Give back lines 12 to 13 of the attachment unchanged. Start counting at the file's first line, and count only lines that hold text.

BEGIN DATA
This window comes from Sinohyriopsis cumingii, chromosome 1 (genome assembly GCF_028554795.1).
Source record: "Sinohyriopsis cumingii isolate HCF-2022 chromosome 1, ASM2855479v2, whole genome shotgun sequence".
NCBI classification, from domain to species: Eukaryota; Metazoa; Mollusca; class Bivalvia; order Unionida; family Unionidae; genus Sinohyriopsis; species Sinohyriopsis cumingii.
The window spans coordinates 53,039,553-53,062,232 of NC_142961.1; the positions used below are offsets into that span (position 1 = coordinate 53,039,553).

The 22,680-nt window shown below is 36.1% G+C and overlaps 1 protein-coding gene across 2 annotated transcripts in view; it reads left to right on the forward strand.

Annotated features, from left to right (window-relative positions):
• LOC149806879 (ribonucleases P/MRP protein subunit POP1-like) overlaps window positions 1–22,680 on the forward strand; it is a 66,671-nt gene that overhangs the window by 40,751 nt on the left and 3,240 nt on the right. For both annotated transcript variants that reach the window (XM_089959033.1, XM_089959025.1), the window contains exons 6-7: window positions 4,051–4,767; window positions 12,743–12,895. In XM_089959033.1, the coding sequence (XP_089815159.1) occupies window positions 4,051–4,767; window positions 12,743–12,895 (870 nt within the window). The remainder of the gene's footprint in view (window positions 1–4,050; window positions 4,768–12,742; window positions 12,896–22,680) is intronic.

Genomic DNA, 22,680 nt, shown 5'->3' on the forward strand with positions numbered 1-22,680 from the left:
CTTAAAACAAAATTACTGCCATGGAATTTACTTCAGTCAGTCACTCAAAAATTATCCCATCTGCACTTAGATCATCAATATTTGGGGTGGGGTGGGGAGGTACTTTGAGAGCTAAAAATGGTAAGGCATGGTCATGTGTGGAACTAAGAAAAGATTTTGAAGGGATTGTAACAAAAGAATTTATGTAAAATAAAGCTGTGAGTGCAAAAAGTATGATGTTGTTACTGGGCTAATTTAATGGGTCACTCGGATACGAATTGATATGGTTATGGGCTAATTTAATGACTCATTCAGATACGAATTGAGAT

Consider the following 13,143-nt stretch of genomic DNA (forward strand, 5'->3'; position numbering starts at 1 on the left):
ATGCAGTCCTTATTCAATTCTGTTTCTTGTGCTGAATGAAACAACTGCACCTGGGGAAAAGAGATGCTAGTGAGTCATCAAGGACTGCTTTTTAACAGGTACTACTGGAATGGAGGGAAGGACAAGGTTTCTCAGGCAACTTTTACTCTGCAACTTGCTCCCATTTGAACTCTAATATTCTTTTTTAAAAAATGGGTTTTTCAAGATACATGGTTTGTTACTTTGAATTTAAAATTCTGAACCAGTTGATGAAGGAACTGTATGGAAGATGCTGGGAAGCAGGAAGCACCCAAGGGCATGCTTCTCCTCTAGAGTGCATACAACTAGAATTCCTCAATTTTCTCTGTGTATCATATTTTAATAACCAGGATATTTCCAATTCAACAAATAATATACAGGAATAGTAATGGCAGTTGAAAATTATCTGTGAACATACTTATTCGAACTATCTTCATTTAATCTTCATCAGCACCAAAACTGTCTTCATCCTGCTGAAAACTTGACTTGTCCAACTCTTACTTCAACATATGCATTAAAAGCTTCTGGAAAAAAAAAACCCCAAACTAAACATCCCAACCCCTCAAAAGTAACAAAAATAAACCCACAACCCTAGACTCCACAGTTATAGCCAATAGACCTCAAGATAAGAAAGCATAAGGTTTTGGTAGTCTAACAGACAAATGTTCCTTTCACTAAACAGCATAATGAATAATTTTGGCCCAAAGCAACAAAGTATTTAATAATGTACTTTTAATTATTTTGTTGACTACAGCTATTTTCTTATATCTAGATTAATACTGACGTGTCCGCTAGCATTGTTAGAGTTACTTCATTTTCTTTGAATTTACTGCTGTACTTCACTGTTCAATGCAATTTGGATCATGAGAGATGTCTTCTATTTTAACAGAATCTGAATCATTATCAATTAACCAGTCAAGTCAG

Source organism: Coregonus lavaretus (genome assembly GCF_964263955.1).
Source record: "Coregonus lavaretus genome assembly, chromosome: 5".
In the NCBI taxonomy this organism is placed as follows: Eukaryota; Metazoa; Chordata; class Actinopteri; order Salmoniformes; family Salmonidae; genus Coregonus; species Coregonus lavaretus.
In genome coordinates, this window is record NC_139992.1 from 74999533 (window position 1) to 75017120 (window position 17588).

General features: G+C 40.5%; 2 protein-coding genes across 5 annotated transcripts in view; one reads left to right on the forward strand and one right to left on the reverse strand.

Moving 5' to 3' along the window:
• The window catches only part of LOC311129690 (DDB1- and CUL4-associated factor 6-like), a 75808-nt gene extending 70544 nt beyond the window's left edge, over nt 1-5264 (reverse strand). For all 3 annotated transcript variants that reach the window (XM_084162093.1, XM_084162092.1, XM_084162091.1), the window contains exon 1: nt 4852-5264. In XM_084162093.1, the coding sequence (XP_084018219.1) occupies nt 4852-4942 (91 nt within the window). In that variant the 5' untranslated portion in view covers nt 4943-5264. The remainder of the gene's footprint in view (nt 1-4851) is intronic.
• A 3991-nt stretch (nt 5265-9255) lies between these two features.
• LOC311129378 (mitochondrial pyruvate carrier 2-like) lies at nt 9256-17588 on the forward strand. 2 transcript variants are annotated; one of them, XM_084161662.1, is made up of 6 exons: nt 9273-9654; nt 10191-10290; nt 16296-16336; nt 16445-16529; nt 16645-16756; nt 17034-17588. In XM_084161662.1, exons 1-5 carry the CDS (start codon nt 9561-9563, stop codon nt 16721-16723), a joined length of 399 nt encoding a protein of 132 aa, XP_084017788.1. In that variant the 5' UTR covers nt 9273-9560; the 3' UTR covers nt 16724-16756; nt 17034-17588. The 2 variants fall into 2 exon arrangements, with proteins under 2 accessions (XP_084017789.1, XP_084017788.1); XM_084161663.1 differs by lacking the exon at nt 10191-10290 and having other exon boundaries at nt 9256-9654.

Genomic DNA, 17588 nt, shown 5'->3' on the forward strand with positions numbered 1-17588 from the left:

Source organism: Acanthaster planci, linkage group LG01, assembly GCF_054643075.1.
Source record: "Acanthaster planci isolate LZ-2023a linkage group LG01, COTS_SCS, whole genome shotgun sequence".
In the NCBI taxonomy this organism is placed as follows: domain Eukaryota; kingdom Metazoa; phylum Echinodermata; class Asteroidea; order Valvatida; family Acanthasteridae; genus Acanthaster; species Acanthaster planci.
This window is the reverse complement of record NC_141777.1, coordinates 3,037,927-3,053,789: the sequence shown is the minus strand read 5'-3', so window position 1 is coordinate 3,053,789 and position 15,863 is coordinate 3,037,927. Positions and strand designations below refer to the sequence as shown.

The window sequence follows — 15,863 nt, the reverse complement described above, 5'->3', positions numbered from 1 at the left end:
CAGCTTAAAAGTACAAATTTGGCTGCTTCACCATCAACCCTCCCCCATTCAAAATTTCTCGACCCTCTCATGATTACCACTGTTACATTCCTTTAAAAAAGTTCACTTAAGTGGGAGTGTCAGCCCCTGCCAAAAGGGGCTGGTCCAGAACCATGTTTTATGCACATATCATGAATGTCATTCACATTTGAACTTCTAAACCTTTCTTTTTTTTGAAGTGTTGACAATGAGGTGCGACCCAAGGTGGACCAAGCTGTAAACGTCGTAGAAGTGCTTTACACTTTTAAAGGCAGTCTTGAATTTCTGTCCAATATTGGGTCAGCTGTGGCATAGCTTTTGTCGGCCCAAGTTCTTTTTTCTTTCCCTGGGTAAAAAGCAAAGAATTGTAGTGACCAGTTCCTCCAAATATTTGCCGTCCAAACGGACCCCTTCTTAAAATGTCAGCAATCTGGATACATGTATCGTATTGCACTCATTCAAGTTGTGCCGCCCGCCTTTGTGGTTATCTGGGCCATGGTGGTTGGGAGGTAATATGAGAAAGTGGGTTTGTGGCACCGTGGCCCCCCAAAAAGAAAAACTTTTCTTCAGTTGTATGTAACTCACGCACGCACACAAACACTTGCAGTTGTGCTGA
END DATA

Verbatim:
Source organism: Coregonus lavaretus (genome assembly GCF_964263955.1).
Source record: "Coregonus lavaretus genome assembly, chromosome: 5".